Basking Shark Photography

Text and Underwater Photography by Kirk Mottershead

 

 
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It is not possible to free dive with basking sharks'. That is what I had been told. I was about to find out differently.

 

 

Where to dive with basking sharks

The encounter I had in June 2010 at Porthcurno in Cornwall, England definitely broke this rule. The shark circled, feeding for over two and half hours and didn’t seem in the least bit interested in me nor the fact that it was in shallow water.

basking shark underwater photo Basking shark feeding underwater

Basking Shark Behaviour

After the shark had passed me several times I decided to chance my luck and free dive alongside it to get a different viewpoint. The shark remained completely unflustered and swam so close to me whilst it passed, its tail brushed past my mask.

It continued to circle the bay and I shot the shark from the bottom perhaps a dozen times. The sharks are so intent on feeding that as they swim through the plankton bloom they will pass within 1 meter of you, only changing direction at the very last moment. To see such a huge creature swimming towards you with its mouth open feeding is a truly awesome spectacle!

basking shark underwater photography

 

I have been photographing basking sharks for several years around the UK (particularly around the Isle of Man and Cornwall) where their numbers have been slowly increasing due to a fishing ban 40 years ago, when their numbers were decimated. The issue is their slow reproductive rate like so many other shark species and subsequently a slow recovery time.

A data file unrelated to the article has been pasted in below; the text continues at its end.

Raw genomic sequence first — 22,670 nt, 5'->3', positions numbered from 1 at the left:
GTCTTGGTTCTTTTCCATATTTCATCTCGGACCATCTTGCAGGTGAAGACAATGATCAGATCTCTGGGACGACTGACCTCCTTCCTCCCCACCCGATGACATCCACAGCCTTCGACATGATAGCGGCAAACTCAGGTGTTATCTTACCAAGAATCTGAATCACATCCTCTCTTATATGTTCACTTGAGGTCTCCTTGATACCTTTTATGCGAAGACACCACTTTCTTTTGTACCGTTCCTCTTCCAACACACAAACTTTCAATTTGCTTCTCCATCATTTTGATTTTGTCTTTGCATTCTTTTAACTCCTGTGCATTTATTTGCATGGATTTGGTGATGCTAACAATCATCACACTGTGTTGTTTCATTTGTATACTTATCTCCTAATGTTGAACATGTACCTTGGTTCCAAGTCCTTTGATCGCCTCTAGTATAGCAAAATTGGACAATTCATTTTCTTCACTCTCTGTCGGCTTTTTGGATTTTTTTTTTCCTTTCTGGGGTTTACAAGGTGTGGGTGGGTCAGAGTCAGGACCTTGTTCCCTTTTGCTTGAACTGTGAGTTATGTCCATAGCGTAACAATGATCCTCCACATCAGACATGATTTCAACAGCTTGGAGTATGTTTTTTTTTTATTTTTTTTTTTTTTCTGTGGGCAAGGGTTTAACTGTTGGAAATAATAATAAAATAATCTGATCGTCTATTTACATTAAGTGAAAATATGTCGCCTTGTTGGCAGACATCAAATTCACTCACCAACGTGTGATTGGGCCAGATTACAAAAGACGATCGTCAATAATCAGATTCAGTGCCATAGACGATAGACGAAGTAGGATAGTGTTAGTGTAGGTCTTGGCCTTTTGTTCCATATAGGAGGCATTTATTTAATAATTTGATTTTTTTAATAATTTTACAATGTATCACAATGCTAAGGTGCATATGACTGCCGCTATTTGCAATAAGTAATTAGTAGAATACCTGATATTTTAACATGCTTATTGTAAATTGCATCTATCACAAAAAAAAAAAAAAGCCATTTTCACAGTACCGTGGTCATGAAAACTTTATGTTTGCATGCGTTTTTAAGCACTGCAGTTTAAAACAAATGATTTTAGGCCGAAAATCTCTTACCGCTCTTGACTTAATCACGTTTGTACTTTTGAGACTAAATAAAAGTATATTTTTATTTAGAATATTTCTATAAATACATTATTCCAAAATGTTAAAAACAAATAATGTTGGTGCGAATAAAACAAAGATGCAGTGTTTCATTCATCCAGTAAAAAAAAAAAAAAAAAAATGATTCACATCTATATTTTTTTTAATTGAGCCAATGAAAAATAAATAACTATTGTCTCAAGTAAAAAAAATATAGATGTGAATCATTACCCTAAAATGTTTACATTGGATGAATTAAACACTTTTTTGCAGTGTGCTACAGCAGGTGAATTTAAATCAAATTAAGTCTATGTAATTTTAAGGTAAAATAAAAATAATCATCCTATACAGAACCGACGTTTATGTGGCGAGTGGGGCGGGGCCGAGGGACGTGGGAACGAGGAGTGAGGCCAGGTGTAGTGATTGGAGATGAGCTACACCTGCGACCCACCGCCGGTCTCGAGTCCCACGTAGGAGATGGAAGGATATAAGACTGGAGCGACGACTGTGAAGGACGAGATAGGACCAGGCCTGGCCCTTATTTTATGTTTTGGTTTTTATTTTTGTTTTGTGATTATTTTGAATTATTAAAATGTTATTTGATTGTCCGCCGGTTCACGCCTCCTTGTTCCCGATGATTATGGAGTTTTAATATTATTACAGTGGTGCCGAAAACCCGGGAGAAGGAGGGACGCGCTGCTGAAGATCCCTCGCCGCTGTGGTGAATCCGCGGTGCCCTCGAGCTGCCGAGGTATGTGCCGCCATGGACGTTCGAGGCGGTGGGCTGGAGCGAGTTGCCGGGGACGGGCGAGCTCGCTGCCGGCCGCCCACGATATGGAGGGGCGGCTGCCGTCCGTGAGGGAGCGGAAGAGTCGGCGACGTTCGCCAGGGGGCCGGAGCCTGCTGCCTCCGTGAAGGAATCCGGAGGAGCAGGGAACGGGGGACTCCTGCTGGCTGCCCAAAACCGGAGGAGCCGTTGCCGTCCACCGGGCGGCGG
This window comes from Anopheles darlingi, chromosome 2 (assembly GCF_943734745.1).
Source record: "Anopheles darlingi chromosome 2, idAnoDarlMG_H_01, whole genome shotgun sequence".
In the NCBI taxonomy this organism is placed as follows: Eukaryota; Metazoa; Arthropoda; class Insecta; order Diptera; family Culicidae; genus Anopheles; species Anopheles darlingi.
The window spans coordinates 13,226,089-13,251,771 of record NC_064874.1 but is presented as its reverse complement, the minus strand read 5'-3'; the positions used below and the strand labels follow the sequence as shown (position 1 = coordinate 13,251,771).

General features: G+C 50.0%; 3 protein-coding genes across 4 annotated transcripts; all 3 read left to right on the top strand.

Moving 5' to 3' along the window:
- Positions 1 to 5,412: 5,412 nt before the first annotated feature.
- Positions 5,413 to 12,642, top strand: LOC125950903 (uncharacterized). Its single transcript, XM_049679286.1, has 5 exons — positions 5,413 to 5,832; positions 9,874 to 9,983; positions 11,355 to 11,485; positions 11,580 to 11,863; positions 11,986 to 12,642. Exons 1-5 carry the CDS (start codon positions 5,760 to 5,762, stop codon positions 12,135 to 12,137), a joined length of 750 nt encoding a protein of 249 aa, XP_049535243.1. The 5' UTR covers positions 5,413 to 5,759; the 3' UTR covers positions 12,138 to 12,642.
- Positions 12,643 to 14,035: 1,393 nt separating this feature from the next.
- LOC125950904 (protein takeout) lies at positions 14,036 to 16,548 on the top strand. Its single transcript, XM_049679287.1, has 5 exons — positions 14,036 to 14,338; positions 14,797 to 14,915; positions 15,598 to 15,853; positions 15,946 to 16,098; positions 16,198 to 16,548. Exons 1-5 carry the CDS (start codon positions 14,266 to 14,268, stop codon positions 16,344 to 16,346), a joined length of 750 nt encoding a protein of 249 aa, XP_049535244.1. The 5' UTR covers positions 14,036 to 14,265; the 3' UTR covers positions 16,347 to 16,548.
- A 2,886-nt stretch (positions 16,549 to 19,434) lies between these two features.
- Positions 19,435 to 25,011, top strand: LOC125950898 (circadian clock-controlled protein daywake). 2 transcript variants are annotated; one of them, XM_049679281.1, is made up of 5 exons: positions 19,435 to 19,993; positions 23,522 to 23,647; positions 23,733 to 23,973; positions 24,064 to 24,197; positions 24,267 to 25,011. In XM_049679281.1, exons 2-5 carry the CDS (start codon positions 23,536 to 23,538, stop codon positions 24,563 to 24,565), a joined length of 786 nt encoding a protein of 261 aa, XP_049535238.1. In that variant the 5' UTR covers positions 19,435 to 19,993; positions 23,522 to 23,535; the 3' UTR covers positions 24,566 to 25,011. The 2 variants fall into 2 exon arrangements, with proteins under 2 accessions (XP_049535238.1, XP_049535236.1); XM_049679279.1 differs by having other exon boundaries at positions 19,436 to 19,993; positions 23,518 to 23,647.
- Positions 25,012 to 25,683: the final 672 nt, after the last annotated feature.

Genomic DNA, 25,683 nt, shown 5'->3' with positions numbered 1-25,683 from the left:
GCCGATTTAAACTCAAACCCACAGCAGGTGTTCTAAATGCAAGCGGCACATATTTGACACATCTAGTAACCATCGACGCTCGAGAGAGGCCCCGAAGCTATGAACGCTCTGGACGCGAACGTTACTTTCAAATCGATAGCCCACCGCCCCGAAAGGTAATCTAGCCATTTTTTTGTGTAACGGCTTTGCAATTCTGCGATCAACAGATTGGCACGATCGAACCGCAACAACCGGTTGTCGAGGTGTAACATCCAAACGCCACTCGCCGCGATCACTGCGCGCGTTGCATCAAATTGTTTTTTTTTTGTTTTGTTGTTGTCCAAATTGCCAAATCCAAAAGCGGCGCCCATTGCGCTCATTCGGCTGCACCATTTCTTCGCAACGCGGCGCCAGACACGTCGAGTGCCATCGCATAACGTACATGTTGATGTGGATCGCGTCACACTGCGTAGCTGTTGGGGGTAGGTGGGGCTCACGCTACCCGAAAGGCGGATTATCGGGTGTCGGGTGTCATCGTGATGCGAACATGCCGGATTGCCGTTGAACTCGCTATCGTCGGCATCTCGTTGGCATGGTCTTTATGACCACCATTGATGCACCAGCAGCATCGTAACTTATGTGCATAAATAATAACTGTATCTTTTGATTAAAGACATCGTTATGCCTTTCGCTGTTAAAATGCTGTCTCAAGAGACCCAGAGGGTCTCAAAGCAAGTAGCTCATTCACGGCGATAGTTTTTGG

Basking sharks live in temperate and arctic waters throughout the world’s oceans. They are the second largest fish dwarfed only by its warm water relative the whale shark. The basking shark is a gentle giant growing easily up to 10m and at that size the dorsal fin will be an impressive 2m tall. They filter feed on the explosion of plankton at the surface during the summer months. Although the migration pattern of basking sharks is not fully understood, in the UK they appear first in the SW of England in May. The majority then head north before dispersing from the west coast of Scotland into deeper water in August.

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How to photograph basking sharks

Getting the best angles

Plankton blooms do not have the greatest visibility which stands to reason! So it is a matter of spending time photographing basking sharks to capture them feeding with good visibility and great light. The best way to photograph basking sharks is whilst snorkelling; scuba equipment is too slow and noisy. The water temperature got up to 17 degrees Celsius in June in the UK so a good wet suit is the way forward. I use a 5mm suit and free diving fins which allow easy movement in the water. I weight myself to enable me to free dive should the opportunity arise.